Journey to the Côte des Blancs (Part 2): SOUTH

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While the wines in the north of the Côte des Blancs tend to be richer, those in the south are typically tense and electric with briny minerality. These differences can be attributed to the geological variation in soil, as villages to the south can have less clay content and topsoil than their northern counterparts, allowing vine roots to plunge deeper into the white, chalky terroir to extract the salt, depth and purity of its distinguished provenance.

In Part 2 of our feature on the prestigious Côte des Blancs, we delve into the south, highlighting two Grand Cru villages and four Premier Cru villages. For this article, we refer to Côte des Blancs as the area defined by the Union de Maisons de Champagne. This is to be differentiated from the subregion of Côte des Blancs, which encompasses the area of Côte des Blancs plus four others further south: Val du Petit Morin, Sézannais, Vitryat and Montgueux.

Part 1 of our series on the Côte des Blancs: NORTH, can be read here.

Sally Hillman – la carte

Sally Hillman – la carte

 

 

 

 

 

 

 

Oger [o•jay], a Grand Cru* village

Located south of Avize, Oger is a Grand Cru village planted to 100% Chardonnay, with a vineyard area that lies in a large, sun-drenched bowl along the main, east-facing côte (slope) of the Côte des Blancs. Encompassing the features of balanced elegance and the pure, chalky minerality renown of the neighbouring village, Le Mesnil-sur-Oger, the cuvées produced in Oger are also rich and voluptuous with fragrant, floral fruitiness stemming from ripe grapes that are fully exposed to the sunlight and warmth.

Oger is more often used as a partner in blends, and a fine example lies in Champagne Agrapart’s Terroirs NV—a Blanc de Blancs with fruit coming from Avize, Cramant, Oger and Oiry. Here, Oger’s generosity and sophistication is on full display; superbly balanced with the power and austerity of Avize, the concentration and composure of Cramant, and the chalky tension of Oiry.

 

Pascal Agrapart

 

Le Mesnil-sur-Oger [luh may•neel sur o•jay], a Grand Cru* village

Awarded Grand Cru status in 1985, Le Mesnil-sur-Oger is a village planted to 100% Chardonnay with a celebrated history dating back to the turn of the 20th century. Two of the most iconic vineyards in Le Mesnil-sur-Oger are Clos du Mesnil (in the centre of the village) and Les Chétillons (southeast of the village), the former of which is inextricably tied to the names ‘Salon’ and ‘Krug’ for many.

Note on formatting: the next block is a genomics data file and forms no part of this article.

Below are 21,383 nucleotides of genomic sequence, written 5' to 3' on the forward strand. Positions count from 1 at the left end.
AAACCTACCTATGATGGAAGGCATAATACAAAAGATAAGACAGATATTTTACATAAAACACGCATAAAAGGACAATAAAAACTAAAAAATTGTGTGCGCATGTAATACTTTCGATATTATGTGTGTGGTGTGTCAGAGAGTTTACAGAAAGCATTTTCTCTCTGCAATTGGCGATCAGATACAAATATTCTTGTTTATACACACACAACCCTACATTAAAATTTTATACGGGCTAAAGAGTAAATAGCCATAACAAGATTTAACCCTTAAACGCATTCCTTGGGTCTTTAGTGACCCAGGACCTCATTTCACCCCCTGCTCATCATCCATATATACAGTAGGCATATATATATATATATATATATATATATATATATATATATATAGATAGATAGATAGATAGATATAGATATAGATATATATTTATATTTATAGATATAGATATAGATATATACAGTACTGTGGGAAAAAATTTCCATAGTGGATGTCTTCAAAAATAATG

Since 1905, Salon was the first known cuvée to be assembled from a single village, and this Blanc de Blancs—made only in the best years—remains a widely coveted release produced entirely from vines within Clos du Mesnil. Each release of Salon invariably displays the supreme chalkiness, racy acidity and longevity that defines the village’s identity. A similarly complex offering from the same, walled vineyard is Krug’s inimitable Clos du Mesnil. Here, the vines lie on a slope facing south-east, receiving plenty of sunlight and warmth that provides a hedonistic complement to Le Mesnil-sur-Oger’s chalky minerality and acidity.

Rodolphe Péters of Champagne Pierre Péters is the most fêted grower-producer in the village, and his vintage cuvée, Les Chétillons, is the most prized offering from the eponymous vineyard. Assembled from three different parcels of Chardonnay within the vineyard, fruit is vinified separately and then blended, magnifying the elegant finesse and chalky complexity that is Le Mesnil-sur-Oger’s hallmark.

A more accessible cuvée from Champagne Pierre Péters is the Extra Brut NV—a Blanc de Blancs created from the fruit of four plots in Le Mesnil-sur-Oger, Oger, Avize and Cramant. A vintage champagne, this cuvée is assembled from fruit grown only in the same year and blended with around 20% perpetual reserve wine. Boasting a confident and athletic line of acidity with a finish that lingers with briny minerality and anchored by an intensely chalky grip, Le Mesnil-sur-Oger’s presence truly shines in Extra Brut NV.

The village of Le Mesnil-sur-Oger. Image credit: Champagne Pierre Péters.

 

Vertus [vair•too], a Premier Cru* village

Further down the east-facing slope sits Vertus, a large Premier Cru village of 540ha, with most of its plantings concentrated to Chardonnay (92%) and the remainder to Pinot noir. The village itself can be divided into two regions—north and south—owing to variations in terroir and, therefore, wine profile.